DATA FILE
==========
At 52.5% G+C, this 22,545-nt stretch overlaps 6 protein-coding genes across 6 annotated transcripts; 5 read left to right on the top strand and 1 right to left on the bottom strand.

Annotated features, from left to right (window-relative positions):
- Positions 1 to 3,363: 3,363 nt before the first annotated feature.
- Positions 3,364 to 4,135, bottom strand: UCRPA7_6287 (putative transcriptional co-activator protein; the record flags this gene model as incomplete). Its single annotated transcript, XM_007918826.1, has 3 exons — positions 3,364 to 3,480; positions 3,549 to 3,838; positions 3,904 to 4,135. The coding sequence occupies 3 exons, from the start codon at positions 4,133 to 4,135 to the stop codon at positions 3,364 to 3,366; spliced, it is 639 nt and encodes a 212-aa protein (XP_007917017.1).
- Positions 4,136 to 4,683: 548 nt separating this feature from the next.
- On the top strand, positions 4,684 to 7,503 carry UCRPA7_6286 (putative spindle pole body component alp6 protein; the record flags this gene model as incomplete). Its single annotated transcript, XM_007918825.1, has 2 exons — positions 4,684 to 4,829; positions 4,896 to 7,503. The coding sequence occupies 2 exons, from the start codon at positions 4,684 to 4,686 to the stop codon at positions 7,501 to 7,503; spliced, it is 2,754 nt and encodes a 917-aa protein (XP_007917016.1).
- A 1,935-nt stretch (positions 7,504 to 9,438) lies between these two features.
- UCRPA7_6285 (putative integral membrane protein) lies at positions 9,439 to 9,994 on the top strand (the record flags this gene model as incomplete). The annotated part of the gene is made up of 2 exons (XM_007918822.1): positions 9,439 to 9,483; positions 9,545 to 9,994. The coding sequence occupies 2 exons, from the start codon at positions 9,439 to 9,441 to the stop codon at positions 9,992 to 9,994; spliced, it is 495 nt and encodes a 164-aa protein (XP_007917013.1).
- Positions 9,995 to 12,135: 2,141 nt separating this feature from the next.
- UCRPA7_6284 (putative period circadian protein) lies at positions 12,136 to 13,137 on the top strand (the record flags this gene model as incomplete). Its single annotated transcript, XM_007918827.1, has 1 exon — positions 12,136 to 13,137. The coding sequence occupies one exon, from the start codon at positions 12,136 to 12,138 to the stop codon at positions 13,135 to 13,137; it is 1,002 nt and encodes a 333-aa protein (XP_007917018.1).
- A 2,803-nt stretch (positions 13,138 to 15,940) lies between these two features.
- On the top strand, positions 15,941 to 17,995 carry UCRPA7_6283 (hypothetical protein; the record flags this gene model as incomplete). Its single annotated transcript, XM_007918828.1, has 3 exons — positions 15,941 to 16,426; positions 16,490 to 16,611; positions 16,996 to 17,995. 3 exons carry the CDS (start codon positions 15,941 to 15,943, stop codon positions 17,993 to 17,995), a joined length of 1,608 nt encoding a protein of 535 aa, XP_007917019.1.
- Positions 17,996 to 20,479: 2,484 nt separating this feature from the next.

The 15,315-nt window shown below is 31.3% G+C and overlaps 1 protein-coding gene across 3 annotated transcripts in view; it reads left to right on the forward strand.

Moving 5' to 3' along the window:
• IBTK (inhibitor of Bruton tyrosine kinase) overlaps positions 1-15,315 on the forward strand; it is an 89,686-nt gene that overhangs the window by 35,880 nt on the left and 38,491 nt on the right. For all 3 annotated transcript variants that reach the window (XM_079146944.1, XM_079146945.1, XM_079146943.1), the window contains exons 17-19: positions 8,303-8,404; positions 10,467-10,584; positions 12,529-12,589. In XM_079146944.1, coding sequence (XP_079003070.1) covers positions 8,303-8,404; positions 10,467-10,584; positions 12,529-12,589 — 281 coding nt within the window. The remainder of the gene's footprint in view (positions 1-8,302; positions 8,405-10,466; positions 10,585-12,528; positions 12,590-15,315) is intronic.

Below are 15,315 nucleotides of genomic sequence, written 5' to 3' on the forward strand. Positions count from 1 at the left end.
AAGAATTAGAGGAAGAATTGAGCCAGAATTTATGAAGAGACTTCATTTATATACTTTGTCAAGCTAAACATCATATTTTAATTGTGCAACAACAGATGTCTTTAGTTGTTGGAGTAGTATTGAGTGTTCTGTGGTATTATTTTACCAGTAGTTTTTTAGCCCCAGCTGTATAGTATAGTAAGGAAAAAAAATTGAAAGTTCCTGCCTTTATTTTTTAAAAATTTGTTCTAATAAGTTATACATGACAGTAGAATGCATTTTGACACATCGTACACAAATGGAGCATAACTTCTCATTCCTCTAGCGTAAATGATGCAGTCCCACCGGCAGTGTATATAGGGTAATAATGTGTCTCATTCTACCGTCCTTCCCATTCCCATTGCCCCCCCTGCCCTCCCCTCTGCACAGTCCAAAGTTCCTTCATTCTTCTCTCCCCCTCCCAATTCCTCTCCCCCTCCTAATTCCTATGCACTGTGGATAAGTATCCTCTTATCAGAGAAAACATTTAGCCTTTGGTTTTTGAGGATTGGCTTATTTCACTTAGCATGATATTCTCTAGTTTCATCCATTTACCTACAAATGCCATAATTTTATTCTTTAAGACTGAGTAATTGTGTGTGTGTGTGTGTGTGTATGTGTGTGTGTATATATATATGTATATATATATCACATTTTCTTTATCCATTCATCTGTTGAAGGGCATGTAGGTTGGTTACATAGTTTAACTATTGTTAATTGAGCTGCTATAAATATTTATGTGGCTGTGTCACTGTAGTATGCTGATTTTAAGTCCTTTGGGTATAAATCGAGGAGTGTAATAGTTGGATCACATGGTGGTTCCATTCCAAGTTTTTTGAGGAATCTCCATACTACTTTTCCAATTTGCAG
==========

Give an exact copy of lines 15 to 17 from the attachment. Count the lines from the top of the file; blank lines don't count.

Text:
Moving 5' to 3' along the window:
• IBTK (inhibitor of Bruton tyrosine kinase) overlaps positions 1-15,315 on the forward strand; it is an 89,686-nt gene that overhangs the window by 35,880 nt on the left and 38,491 nt on the right. For all 3 annotated transcript variants that reach the window (XM_079146944.1, XM_079146945.1, XM_079146943.1), the window contains exons 17-19: positions 8,303-8,404; positions 10,467-10,584; positions 12,529-12,589. In XM_079146944.1, coding sequence (XP_079003070.1) covers positions 8,303-8,404; positions 10,467-10,584; positions 12,529-12,589 — 281 coding nt within the window. The remainder of the gene's footprint in view (positions 1-8,302; positions 8,405-10,466; positions 10,585-12,528; positions 12,590-15,315) is intronic.

Below are 15,315 nucleotides of genomic sequence, written 5' to 3' on the forward strand. Positions count from 1 at the left end.